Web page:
McDonald's McRib sandwich.

McDonald's McRib sandwich. Credit: AP

No bones about it, the McRib sandwich is once again up for grabs at McDonald's. But only until mid-November, when it ends its limited run. The boneless pork patty — formed into the shape of a rack of ribs, smothered in bbq sauce, topped with pickles and onions and tucked inside a torpedo-shaped bun — has commanded a devoted following ever since it made its debut, back in 1981. It was introduced originally as a limited time item (according to Jessica Melendez, marketing manager for McDonald’s New York metro region) and has been reappearing sporadically ever since,

“I was in college when I first had one,” said Andrea Baldassare of Northport, assistant manager of a Northport veterinary clinic directly across the road from the Golden Arches.  “The sauce is delicious,” she said. Her friend and colleague, Sue Renick of Kings Park, is a fan, too.  “As soon as I saw that the McRib was back, Andrea and I were there right at lunch time.”  The two women were gratified to find their sandwiches as saucy as ever (Renick noted that the amount of sauce can vary from one sandwich to the next). Forget knives and forks;  this sandwich was designed to be eaten out of hand. “A little messy,” said Baldassare, “but worth it.”

Michael Kennedy of Brentwood recently headed over to the McDonald's in Melville, a short distance from his office. It was the siren song of the McRib that drew him there. “It’s a treat,” Kennedy said. “I remember it from when I was a teenager, about 20 years ago.” Back then, he said, the sandwich seemed bigger — but then again, he added, most everything did.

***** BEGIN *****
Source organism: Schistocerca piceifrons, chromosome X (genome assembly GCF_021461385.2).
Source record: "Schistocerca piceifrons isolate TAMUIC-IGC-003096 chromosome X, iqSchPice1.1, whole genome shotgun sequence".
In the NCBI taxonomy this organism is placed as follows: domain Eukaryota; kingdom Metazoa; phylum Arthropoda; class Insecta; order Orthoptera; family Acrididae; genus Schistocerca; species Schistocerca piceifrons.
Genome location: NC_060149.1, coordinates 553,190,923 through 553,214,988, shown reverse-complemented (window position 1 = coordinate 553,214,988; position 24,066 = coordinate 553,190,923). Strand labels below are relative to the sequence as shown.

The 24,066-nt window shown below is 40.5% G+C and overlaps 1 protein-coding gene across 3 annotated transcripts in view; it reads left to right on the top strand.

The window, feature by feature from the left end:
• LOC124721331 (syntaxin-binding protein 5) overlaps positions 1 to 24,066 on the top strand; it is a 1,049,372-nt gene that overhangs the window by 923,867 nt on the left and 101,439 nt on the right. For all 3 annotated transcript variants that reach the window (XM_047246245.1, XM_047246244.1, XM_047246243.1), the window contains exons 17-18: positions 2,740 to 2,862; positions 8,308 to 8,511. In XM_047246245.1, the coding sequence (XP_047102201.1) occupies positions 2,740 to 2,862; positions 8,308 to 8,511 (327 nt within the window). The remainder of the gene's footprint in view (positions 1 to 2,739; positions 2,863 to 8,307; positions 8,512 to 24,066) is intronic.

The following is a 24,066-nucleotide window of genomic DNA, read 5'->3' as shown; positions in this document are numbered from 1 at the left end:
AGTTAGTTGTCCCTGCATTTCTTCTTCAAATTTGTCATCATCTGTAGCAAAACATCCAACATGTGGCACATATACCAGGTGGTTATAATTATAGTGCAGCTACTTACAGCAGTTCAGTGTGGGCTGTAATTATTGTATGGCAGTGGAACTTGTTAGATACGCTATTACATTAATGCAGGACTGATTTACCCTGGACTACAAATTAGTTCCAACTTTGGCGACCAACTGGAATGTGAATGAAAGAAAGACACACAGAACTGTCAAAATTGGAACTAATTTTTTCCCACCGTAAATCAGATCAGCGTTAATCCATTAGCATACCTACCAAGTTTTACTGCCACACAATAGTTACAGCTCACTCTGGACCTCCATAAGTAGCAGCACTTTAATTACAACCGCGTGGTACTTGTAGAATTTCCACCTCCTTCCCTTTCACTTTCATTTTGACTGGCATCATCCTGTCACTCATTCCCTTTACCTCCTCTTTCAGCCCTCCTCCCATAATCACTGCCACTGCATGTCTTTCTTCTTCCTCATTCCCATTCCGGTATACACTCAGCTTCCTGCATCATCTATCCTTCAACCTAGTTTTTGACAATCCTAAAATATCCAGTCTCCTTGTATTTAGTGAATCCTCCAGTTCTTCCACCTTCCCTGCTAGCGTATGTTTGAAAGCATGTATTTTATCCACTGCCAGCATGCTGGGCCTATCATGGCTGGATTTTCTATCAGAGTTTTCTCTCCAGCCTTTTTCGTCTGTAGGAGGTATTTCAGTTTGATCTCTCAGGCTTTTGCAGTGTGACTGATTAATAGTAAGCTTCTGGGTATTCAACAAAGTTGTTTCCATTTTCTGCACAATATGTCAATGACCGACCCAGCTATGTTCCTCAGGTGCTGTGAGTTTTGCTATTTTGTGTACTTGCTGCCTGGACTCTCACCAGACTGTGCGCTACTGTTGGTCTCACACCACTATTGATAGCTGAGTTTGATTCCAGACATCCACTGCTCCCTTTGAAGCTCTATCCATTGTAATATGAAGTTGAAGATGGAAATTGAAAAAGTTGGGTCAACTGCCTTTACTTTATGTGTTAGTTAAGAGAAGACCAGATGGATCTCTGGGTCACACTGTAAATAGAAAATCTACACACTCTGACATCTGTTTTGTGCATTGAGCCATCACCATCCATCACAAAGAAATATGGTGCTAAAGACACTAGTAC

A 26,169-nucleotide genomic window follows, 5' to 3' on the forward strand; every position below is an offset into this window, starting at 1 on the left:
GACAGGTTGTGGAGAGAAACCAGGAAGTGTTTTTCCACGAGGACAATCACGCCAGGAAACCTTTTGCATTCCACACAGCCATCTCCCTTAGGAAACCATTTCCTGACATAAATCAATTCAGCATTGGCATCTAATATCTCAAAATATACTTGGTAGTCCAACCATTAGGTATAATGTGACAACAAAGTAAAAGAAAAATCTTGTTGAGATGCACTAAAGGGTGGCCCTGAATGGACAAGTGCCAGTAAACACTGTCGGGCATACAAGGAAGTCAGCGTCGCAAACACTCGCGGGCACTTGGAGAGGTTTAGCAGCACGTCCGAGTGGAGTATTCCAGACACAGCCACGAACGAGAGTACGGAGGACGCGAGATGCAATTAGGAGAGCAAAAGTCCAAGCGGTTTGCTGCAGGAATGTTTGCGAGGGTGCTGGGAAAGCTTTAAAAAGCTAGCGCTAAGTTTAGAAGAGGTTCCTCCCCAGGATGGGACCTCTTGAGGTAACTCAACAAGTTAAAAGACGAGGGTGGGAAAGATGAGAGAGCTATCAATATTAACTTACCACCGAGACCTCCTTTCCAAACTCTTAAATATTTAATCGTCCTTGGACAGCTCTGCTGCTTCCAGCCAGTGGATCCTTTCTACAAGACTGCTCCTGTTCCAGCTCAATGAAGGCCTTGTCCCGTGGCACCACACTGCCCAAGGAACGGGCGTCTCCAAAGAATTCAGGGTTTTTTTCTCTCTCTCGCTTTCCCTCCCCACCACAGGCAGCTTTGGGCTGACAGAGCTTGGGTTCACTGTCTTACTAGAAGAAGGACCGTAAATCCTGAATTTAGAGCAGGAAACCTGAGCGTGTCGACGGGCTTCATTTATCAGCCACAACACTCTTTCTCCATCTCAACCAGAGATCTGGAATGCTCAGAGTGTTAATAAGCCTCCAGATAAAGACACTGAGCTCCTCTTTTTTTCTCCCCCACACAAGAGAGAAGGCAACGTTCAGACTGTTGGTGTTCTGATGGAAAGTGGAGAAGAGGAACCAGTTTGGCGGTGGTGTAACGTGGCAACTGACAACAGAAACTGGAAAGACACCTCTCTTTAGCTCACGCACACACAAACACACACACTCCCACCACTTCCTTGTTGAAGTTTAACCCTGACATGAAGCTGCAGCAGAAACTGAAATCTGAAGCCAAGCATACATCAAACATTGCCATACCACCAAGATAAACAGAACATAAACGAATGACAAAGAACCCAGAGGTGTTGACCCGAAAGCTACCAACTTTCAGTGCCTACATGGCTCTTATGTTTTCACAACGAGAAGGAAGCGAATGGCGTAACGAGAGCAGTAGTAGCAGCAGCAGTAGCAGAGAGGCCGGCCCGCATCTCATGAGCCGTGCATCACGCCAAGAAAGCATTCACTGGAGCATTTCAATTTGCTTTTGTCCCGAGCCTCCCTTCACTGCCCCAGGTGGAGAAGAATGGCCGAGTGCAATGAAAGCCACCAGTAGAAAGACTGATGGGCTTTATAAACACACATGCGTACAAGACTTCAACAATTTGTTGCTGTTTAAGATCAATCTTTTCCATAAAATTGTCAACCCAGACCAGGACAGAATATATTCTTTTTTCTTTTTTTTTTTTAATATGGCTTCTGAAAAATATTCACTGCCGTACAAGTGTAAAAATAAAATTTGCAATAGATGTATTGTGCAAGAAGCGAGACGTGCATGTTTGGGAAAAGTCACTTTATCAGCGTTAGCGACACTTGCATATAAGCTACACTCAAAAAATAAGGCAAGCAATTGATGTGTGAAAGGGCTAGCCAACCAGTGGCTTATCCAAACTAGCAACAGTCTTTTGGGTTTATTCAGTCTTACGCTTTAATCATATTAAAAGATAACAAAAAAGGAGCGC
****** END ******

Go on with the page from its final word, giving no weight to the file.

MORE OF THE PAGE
As one who harbors no fond memories of the McRib, I bit into one ($2.99) with expectancy. With all the places on Long Island offering real slow-smoked barbecue, McDonald's sandwich seemed  — well, fake. The consistency of the meat was more reminiscent of a burger than a rib — even a rib stripped from its bone. The sauce smothering the patty and running out the bun tasted overwhelmingly of liquid smoke (its primary ingredient is high fructose corn syrup and it derives its “smokiness” from “natural smoke flavor [plant source]"). Extra points, though, for the contrast offered by the pickles and onions, cutting the sandwich's  sweetness a bit.

Yet who wants to argue with the sweet taste of nostalgia? Just check out all the posts on Facebook and Twitter to get a handle on the fierce force of this saucy sandwich.


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